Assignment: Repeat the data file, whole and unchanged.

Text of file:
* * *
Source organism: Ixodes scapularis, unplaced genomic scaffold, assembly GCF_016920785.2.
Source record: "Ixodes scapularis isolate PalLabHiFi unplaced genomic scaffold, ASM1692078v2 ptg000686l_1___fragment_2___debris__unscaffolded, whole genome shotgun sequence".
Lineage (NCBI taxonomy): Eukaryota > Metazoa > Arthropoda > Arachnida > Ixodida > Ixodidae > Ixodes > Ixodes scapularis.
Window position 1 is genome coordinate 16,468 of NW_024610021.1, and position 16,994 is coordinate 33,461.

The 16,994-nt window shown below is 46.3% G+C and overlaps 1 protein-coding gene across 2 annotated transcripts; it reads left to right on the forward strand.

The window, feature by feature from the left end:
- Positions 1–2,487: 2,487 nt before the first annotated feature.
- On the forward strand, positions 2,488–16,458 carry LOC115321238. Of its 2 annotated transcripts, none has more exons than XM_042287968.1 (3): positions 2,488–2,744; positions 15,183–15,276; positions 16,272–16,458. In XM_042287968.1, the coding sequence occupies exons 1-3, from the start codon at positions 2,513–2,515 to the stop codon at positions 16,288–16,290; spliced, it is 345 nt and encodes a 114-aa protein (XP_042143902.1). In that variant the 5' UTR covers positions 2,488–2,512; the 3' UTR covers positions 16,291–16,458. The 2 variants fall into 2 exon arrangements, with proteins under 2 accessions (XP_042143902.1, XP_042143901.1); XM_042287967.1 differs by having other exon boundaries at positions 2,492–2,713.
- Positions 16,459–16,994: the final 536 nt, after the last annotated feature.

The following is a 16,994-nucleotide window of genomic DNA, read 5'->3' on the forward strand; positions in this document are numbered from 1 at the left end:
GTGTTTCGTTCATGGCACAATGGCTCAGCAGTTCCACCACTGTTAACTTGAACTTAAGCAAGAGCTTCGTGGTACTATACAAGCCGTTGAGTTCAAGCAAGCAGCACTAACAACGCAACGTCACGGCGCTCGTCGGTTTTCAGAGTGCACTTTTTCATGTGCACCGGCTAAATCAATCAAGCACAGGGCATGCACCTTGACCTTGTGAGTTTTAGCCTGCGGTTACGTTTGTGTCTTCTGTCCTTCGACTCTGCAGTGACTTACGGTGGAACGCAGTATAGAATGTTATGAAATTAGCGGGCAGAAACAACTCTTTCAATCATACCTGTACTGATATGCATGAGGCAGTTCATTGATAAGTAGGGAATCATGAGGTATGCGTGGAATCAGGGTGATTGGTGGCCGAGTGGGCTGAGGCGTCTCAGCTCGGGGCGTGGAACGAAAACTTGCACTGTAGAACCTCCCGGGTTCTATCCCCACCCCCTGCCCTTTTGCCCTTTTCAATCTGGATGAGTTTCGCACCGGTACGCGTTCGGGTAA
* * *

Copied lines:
Source organism: Ixodes scapularis, unplaced genomic scaffold, assembly GCF_016920785.2.
Source record: "Ixodes scapularis isolate PalLabHiFi unplaced genomic scaffold, ASM1692078v2 ptg000686l_1___fragment_2___debris__unscaffolded, whole genome shotgun sequence".
Lineage (NCBI taxonomy): Eukaryota > Metazoa > Arthropoda > Arachnida > Ixodida > Ixodidae > Ixodes > Ixodes scapularis.
Window position 1 is genome coordinate 16,468 of NW_024610021.1, and position 16,994 is coordinate 33,461.

The 16,994-nt window shown below is 46.3% G+C and overlaps 1 protein-coding gene across 2 annotated transcripts; it reads left to right on the forward strand.

The window, feature by feature from the left end:
- Positions 1–2,487: 2,487 nt before the first annotated feature.
- On the forward strand, positions 2,488–16,458 carry LOC115321238. Of its 2 annotated transcripts, none has more exons than XM_042287968.1 (3): positions 2,488–2,744; positions 15,183–15,276; positions 16,272–16,458. In XM_042287968.1, the coding sequence occupies exons 1-3, from the start codon at positions 2,513–2,515 to the stop codon at positions 16,288–16,290; spliced, it is 345 nt and encodes a 114-aa protein (XP_042143902.1). In that variant the 5' UTR covers positions 2,488–2,512; the 3' UTR covers positions 16,291–16,458. The 2 variants fall into 2 exon arrangements, with proteins under 2 accessions (XP_042143902.1, XP_042143901.1); XM_042287967.1 differs by having other exon boundaries at positions 2,492–2,713.
- Positions 16,459–16,994: the final 536 nt, after the last annotated feature.

The following is a 16,994-nucleotide window of genomic DNA, read 5'->3' on the forward strand; positions in this document are numbered from 1 at the left end:
GTGTTTCGTTCATGGCACAATGGCTCAGCAGTTCCACCACTGTTAACTTGAACTTAAGCAAGAGCTTCGTGGTACTATACAAGCCGTTGAGTTCAAGCAAGCAGCACTAACAACGCAACGTCACGGCGCTCGTCGGTTTTCAGAGTGCACTTTTTCATGTGCACCGGCTAAATCAATCAAGCACAGGGCATGCACCTTGACCTTGTGAGTTTTAGCCTGCGGTTACGTTTGTGTCTTCTGTCCTTCGACTCTGCAGTGACTTACGGTGGAACGCAGTATAGAATGTTATGAAATTAGCGGGCAGAAACAACTCTTTCAATCATACCTGTACTGATATGCATGAGGCAGTTCATTGATAAGTAGGGAATCATGAGGTATGCGTGGAATCAGGGTGATTGGTGGCCGAGTGGGCTGAGGCGTCTCAGCTCGGGGCGTGGAACGAAAACTTGCACTGTAGAACCTCCCGGGTTCTATCCCCACCCCCTGCCCTTTTGCCCTTTTCAATCTGGATGAGTTTCGCACCGGTACGCGTTCGGGTAA